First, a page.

Motorola’s CLIQ Is the Android We’re Looking For
The selling point of Google Android is its customizability, the ability to create a unique-looking interface that’s compatible with a … Continued
The selling point of Google Android is its customizability, the ability to create a unique-looking interface that’s compatible with a steady stream of apps. The trouble is, most of the Android-based handsets we’ve seen — starting with T-Mobile’s G1 — have all pretty much felt the same. The just-announced Motorola CLIQ, though, is the best example (so far) of what Android is capable of.
And we’re not alone in that thought. Google’s Mobile Platform VP Andy Rubin told Gizmodo that the CLIQ may be a more promising rep for the idea of Android than the G1. In fact if he has his way, the social features baked into the CLIQ could eventually become a native part of the platform. That’s not to say the CLIQ won’t turn up its fair share of “shoulda-coulda-wouldas,” but it looks like a good start.
Welcome Motoblur, the CLIQ’s user interface that brings Moto’s own software and Android together seamlessly. The software allows simultaneous access to all your social networks, e-mail accounts, and contacts in a single feed — much like the Palm Pre’s WebOS. Blur has four parts: Happenings (social media site updates), Messaging (emails, site messages including Twitter direct messages, and texts), News Feeds (self-explanatory), and Social Status (blast all your accounts at once).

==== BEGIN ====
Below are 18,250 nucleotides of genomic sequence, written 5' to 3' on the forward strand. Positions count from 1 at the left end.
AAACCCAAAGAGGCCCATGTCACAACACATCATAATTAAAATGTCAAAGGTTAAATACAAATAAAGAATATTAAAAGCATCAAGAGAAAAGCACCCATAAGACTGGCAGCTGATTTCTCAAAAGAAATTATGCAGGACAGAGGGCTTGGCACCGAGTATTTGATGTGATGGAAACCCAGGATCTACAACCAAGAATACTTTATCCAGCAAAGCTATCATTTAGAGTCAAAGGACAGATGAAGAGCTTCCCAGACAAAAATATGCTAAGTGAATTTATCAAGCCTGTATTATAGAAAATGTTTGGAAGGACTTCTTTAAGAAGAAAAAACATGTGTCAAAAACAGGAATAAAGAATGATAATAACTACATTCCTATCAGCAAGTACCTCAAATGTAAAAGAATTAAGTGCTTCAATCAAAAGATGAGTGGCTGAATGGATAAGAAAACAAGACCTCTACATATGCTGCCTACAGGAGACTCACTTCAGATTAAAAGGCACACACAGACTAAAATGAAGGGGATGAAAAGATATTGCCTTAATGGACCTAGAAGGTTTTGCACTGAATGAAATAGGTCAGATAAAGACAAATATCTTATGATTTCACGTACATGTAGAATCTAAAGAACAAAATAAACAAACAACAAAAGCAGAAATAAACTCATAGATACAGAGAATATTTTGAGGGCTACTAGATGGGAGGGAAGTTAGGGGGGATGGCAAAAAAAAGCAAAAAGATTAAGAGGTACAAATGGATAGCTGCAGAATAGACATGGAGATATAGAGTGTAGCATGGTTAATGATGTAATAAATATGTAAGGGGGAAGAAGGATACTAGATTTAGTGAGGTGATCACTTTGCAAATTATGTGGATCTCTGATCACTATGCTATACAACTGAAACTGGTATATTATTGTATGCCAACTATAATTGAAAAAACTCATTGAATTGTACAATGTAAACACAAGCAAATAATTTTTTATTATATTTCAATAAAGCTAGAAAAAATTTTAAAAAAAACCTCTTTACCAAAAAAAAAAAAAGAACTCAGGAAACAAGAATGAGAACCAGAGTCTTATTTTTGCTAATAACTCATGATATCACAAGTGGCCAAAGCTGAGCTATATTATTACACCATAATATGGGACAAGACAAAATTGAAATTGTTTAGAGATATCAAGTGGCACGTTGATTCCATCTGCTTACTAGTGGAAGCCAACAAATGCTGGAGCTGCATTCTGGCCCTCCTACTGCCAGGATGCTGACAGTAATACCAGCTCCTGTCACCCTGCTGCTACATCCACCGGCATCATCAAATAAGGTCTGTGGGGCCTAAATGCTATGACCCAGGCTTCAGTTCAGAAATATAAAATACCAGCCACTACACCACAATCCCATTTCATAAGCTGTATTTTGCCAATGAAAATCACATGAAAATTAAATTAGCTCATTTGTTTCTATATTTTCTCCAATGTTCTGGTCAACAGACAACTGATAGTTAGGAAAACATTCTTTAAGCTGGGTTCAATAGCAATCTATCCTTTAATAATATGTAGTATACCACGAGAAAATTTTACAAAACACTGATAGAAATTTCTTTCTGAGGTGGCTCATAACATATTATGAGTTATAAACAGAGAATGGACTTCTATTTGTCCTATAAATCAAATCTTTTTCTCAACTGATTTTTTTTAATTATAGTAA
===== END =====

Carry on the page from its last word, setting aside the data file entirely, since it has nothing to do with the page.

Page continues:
Contacts handling is especially WebOS-like. In addition to pulling all them into one place, viewing an individual contact shows your entire history, regardless of how the message was sent.
All this shows up on the home screen; from there you can reply to messages in your feed with a single click. As far as your own display preferences go, Motoblur lets you play with the home screen widgets and feeds to place them wherever you like.
Motoblur also keeps your contacts secure in a cloud-based server, so if you lose your phone or upgrade to another ‘blur device, you can easily reload them. Plus, you can remotely wipe data from a lost or stolen handset.
Then there’s the hardware. The CLIQ has a 320-by-480-pixel, 3.1-inch touch display and a slide-out QWERTY keyboard. It’s much smaller than the T-Mobile G1, and pretty thin (0.61 inches) for a QWERTY slider. It also has a 5-megapixel camera, which is nice, but no Wi-Fi, which is not.
Look for the CLIQ on T-Mobile before the holidays, in white and titanium.